The “finish line” is near.
According to Major League Soccer Commissioner Don Garber, negotiations with New York City are nearing their final stages that could see the league acquire the right to build a stadium for their 20th franchise in the heart of Flushing Meadow Park.
“There’s a lot of work that needs to happen to finalize our agreement with New York City over our use of the land and our ability to lease that land to build a stadium,” Garber told the media in his State of the League address. “I do believe that we will resolve that shortly.
“I can’t put any timetable on that,” he continued, “but we are at the finish line. Once we are there, we’ve got to go into a formal approval process that all developers have to go through in New York City. That will take some time.”
Part of that process will be presenting a plan that will replace the 10 acres of existing land being used for the stadium and securing a parking agreement with the New York Mets to share commuter space. From there, an arduous process of bureaucratic red tape will await the league, which still aims to debut their second New York franchise by 2016.
“I don’t think there is any one obstacle (that is greater than another),” Garber conceded. “These projects are very complicated. You’ve seen what Bruce Ratner had to go through with the Barclay Center (in Brooklyn) and what the Yankees and Mets went through to get their stadiums finalized.”
The idea behind the project, as Garber put it, is to get MLS past the “clutter” of a dozen sport franchises that inhabit the New York City area and to create a rivalry between the Red Bulls and the yet-to-be-determined Queens franchise with the hopes of matching the electric atmosphere “(MLS) has in the Pacific North West.”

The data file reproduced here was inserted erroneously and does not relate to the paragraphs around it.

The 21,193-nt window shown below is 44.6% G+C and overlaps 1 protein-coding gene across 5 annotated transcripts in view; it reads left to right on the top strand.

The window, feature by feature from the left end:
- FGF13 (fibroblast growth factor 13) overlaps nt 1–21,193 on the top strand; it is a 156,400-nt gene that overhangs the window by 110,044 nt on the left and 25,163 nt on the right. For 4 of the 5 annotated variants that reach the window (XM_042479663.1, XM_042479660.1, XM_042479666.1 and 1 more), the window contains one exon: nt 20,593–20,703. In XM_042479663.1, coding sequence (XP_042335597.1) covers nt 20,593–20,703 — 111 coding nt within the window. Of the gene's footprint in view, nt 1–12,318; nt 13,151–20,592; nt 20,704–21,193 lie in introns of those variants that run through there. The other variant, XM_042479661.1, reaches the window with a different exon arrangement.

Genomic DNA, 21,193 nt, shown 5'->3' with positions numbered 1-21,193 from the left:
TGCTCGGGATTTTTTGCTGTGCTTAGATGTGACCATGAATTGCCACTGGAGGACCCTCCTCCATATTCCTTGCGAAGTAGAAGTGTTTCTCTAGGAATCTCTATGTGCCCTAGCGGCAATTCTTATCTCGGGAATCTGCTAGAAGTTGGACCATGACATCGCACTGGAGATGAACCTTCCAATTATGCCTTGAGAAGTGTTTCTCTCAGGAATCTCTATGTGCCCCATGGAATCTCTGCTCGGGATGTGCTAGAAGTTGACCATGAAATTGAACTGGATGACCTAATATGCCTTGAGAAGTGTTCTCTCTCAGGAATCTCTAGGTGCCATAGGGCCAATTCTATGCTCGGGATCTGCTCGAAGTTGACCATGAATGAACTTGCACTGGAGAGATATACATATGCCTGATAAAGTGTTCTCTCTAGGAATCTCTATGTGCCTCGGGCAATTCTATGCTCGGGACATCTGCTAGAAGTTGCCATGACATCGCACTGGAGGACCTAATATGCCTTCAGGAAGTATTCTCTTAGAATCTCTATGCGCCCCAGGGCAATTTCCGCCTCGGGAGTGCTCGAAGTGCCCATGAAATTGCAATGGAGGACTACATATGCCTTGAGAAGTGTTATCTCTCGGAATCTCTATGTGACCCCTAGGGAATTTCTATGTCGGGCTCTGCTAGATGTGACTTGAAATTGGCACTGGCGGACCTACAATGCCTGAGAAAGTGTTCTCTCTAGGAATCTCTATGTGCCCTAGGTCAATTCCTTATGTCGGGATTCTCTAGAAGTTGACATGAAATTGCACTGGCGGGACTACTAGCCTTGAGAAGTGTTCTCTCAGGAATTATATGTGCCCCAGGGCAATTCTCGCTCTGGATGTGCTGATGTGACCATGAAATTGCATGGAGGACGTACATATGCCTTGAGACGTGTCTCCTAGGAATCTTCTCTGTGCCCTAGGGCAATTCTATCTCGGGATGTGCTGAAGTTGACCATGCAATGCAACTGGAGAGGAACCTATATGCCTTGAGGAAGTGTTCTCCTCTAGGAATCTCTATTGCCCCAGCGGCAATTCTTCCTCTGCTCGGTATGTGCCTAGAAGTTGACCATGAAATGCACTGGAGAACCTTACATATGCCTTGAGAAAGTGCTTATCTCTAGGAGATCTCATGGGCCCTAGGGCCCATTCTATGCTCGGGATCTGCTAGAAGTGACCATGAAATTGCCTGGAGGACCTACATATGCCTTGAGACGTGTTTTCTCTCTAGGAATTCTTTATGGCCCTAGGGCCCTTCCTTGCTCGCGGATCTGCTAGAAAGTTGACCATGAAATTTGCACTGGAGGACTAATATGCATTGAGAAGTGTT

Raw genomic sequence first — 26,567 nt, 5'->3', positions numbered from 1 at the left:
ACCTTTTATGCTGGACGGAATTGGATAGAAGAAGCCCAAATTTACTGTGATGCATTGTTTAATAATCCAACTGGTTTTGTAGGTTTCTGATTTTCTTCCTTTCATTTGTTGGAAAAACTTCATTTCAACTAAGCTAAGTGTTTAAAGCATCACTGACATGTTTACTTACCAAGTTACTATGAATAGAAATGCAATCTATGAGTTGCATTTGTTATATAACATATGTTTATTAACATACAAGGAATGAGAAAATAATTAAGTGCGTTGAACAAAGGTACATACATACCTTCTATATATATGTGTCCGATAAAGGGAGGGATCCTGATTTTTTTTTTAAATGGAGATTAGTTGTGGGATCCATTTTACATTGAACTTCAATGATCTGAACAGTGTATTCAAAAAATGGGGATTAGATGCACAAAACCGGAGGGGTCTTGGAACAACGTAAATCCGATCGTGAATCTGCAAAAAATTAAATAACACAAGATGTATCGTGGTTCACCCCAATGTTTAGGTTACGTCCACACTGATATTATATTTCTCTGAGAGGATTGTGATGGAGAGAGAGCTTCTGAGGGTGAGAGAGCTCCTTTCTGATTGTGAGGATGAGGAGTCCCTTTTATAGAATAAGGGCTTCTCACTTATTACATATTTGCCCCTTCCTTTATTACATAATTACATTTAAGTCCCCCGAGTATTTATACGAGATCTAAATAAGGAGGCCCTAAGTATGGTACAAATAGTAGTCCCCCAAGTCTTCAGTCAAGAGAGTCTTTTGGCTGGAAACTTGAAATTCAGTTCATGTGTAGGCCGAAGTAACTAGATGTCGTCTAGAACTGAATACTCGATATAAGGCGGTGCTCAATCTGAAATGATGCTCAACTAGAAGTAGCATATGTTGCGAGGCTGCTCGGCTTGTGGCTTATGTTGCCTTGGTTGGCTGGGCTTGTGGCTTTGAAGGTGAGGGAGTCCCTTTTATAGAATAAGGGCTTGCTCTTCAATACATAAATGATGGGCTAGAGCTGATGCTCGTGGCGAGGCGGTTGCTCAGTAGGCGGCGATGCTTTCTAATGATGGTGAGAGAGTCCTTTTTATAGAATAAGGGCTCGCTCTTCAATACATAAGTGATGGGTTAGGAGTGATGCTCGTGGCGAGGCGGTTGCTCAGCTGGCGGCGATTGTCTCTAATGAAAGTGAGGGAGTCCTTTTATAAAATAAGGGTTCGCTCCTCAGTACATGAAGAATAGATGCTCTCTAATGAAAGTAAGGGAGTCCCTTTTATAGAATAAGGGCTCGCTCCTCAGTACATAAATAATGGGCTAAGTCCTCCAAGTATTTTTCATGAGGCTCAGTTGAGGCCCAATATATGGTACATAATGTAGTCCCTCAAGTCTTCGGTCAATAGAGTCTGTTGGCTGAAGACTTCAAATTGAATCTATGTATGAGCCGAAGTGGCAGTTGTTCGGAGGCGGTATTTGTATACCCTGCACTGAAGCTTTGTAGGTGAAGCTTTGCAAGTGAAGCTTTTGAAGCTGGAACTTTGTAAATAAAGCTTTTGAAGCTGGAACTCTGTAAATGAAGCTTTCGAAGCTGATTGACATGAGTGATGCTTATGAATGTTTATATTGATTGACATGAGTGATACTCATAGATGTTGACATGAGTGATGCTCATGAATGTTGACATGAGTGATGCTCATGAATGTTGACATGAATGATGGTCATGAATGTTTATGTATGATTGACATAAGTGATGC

“There are 13 million people in this city,” he said. “Many of them love the game. We need to give them all an opportunity to stop for a moment and pay attention to Major League Soccer, to pay more attention to the Red Bulls, to pay attention to this 20th team and create very, very special moments for soccer in the New York metropolitan area.”
He also spoke of the economic impact it would have for the job-starved borough. According to the league, this dubbed “NY2″ project would bring Queens 2,200 construction jobs, 800 day-of-game jobs and about 200 full-time jobs there after.
“This is a huge economic opportunity for a borough that needs it and at a time when our city can really use the job growth,” Garber said.
As for who would be bestowed the right to operate this franchise, the Commissioner did say that there were several interested parties, but declined to get into any further details. “I can’t talk about who they are but you’d expect this is an exciting opportunity,” he said. “There are a wide variety of people that expressed interest, some of who we are in detailed discussions with.”
Currently, there are two known groups vying for that right; one being the Seamus O’Brien led New York Cosmos organization, and the other a consortium that includes former CONCACAF General Secretary Chuck Blazer and New York Jets great Curtis Martin.
Archived content originally from EmpireOfSoccer.com by Dave Martinez